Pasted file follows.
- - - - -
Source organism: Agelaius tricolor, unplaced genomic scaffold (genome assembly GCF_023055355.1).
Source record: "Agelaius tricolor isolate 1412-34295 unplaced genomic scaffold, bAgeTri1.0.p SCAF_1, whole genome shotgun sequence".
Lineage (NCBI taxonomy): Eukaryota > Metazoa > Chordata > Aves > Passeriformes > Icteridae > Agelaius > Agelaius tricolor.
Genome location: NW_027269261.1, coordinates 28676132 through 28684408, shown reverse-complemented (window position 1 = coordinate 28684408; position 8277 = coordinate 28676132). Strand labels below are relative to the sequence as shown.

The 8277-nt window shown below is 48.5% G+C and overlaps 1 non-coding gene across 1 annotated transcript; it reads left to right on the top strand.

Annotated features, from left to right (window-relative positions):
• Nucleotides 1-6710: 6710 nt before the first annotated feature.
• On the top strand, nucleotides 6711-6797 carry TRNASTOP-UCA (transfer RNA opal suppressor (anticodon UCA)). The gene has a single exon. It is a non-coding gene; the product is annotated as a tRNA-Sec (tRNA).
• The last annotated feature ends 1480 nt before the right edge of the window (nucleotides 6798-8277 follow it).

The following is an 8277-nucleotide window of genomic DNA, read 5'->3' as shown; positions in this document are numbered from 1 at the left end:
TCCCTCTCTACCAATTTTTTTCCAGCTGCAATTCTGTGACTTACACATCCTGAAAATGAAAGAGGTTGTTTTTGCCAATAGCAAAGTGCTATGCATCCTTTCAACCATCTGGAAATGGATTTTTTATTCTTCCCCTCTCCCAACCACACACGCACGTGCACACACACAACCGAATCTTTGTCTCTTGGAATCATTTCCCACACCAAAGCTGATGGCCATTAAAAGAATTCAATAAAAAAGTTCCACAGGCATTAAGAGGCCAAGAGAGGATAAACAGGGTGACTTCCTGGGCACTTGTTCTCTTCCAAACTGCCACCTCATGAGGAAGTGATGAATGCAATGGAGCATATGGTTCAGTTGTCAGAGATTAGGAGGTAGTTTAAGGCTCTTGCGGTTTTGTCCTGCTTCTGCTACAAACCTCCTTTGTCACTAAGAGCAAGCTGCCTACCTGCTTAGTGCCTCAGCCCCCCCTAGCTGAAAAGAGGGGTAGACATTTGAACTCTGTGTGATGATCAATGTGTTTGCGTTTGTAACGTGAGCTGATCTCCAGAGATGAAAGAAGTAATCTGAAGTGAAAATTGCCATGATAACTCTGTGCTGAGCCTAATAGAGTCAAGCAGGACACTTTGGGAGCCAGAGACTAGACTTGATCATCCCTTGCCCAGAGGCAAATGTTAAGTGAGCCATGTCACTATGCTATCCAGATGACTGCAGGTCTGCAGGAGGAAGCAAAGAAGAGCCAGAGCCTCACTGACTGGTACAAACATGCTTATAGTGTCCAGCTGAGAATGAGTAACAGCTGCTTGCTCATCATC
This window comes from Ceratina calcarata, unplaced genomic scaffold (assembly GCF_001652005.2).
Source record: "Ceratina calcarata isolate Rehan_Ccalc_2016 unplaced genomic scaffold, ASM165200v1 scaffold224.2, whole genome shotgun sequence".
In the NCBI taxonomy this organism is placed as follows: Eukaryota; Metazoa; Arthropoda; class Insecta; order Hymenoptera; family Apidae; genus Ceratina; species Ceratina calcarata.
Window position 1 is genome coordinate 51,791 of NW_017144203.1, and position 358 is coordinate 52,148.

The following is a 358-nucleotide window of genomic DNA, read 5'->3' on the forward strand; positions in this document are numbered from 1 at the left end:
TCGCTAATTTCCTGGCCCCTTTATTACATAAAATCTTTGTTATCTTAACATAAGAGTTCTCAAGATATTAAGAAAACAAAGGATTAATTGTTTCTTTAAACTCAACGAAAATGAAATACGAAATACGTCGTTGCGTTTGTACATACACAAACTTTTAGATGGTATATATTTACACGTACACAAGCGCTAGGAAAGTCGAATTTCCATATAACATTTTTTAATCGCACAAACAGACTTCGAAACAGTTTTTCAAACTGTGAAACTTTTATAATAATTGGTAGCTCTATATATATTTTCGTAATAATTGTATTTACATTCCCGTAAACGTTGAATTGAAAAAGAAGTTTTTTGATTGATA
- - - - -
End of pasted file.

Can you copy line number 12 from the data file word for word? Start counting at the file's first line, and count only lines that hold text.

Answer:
This window comes from Ceratina calcarata, unplaced genomic scaffold (assembly GCF_001652005.2).